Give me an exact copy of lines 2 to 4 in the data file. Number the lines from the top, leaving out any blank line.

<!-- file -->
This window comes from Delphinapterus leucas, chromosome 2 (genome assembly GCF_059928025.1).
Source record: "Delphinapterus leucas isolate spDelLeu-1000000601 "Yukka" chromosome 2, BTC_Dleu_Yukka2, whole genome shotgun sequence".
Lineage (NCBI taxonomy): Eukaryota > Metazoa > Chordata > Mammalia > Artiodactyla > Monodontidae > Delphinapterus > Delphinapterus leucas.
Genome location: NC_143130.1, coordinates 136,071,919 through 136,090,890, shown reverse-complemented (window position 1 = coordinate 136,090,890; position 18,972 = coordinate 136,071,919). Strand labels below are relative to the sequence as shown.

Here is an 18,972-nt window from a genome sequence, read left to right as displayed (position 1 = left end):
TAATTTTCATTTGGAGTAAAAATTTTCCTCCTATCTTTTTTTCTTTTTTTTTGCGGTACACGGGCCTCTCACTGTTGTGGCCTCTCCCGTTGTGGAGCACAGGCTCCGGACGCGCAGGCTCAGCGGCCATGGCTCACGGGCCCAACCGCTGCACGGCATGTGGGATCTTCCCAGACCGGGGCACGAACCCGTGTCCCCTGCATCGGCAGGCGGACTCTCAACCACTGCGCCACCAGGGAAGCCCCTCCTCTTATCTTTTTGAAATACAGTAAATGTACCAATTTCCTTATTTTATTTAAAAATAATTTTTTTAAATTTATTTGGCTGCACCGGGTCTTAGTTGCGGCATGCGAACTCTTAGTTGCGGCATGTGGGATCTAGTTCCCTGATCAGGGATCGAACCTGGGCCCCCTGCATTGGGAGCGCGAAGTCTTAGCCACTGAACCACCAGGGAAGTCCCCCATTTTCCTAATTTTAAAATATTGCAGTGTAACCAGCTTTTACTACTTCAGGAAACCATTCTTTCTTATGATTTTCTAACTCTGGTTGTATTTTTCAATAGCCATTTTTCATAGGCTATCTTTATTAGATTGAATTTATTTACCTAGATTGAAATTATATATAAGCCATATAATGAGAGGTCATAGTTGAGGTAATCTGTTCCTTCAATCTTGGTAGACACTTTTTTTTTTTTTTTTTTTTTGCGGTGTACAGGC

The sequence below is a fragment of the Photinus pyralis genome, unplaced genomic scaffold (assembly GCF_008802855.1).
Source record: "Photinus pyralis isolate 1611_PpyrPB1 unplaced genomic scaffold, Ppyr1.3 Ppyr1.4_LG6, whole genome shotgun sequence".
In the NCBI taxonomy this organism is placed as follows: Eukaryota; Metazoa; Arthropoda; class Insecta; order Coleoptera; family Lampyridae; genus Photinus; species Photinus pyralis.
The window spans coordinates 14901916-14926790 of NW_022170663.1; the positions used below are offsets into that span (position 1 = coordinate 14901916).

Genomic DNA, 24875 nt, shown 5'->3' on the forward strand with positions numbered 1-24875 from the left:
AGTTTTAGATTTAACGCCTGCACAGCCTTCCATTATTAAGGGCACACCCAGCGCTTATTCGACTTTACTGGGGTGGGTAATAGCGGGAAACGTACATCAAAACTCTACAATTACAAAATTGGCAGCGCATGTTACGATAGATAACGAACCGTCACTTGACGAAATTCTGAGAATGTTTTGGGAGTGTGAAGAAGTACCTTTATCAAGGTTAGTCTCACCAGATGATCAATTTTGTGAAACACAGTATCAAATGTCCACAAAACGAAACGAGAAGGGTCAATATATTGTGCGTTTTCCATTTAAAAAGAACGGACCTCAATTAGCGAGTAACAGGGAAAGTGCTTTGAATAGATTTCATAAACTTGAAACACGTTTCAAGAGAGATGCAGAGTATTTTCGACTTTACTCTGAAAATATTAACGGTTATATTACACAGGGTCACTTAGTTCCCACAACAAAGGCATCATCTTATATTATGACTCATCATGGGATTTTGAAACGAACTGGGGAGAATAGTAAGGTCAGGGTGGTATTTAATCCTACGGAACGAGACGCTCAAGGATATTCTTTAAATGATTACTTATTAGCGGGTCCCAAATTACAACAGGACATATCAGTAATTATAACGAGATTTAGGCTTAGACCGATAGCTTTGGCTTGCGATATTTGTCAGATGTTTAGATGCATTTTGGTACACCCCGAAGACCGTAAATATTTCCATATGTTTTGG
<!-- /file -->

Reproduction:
Source record: "Delphinapterus leucas isolate spDelLeu-1000000601 "Yukka" chromosome 2, BTC_Dleu_Yukka2, whole genome shotgun sequence".
Lineage (NCBI taxonomy): Eukaryota > Metazoa > Chordata > Mammalia > Artiodactyla > Monodontidae > Delphinapterus > Delphinapterus leucas.
Genome location: NC_143130.1, coordinates 136,071,919 through 136,090,890, shown reverse-complemented (window position 1 = coordinate 136,090,890; position 18,972 = coordinate 136,071,919). Strand labels below are relative to the sequence as shown.